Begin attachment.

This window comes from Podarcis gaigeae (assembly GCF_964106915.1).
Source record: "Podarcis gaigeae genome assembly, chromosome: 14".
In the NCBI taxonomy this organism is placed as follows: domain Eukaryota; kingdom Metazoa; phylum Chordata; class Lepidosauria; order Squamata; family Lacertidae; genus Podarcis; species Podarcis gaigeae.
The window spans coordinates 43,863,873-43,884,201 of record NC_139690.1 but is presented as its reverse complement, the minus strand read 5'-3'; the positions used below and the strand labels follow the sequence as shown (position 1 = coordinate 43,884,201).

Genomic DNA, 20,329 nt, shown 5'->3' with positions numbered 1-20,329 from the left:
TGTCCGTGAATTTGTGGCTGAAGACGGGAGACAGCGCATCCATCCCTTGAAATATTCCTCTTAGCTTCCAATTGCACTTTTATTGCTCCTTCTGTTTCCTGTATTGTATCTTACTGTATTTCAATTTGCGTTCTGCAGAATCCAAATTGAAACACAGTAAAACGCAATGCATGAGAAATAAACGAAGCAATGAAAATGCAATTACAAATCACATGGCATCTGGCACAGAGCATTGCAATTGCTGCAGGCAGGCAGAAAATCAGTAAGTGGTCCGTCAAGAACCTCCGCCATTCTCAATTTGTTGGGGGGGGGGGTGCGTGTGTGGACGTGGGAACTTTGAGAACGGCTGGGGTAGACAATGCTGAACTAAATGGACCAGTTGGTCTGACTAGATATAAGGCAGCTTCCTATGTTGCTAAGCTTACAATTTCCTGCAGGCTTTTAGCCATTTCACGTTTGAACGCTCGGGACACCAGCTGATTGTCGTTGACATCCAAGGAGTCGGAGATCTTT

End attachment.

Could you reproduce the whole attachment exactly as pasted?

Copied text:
This window comes from Podarcis gaigeae (assembly GCF_964106915.1).
Source record: "Podarcis gaigeae genome assembly, chromosome: 14".
In the NCBI taxonomy this organism is placed as follows: domain Eukaryota; kingdom Metazoa; phylum Chordata; class Lepidosauria; order Squamata; family Lacertidae; genus Podarcis; species Podarcis gaigeae.
The window spans coordinates 43,863,873-43,884,201 of record NC_139690.1 but is presented as its reverse complement, the minus strand read 5'-3'; the positions used below and the strand labels follow the sequence as shown (position 1 = coordinate 43,884,201).

Genomic DNA, 20,329 nt, shown 5'->3' with positions numbered 1-20,329 from the left:
TGTCCGTGAATTTGTGGCTGAAGACGGGAGACAGCGCATCCATCCCTTGAAATATTCCTCTTAGCTTCCAATTGCACTTTTATTGCTCCTTCTGTTTCCTGTATTGTATCTTACTGTATTTCAATTTGCGTTCTGCAGAATCCAAATTGAAACACAGTAAAACGCAATGCATGAGAAATAAACGAAGCAATGAAAATGCAATTACAAATCACATGGCATCTGGCACAGAGCATTGCAATTGCTGCAGGCAGGCAGAAAATCAGTAAGTGGTCCGTCAAGAACCTCCGCCATTCTCAATTTGTTGGGGGGGGGGGTGCGTGTGTGGACGTGGGAACTTTGAGAACGGCTGGGGTAGACAATGCTGAACTAAATGGACCAGTTGGTCTGACTAGATATAAGGCAGCTTCCTATGTTGCTAAGCTTACAATTTCCTGCAGGCTTTTAGCCATTTCACGTTTGAACGCTCGGGACACCAGCTGATTGTCGTTGACATCCAAGGAGTCGGAGATCTTT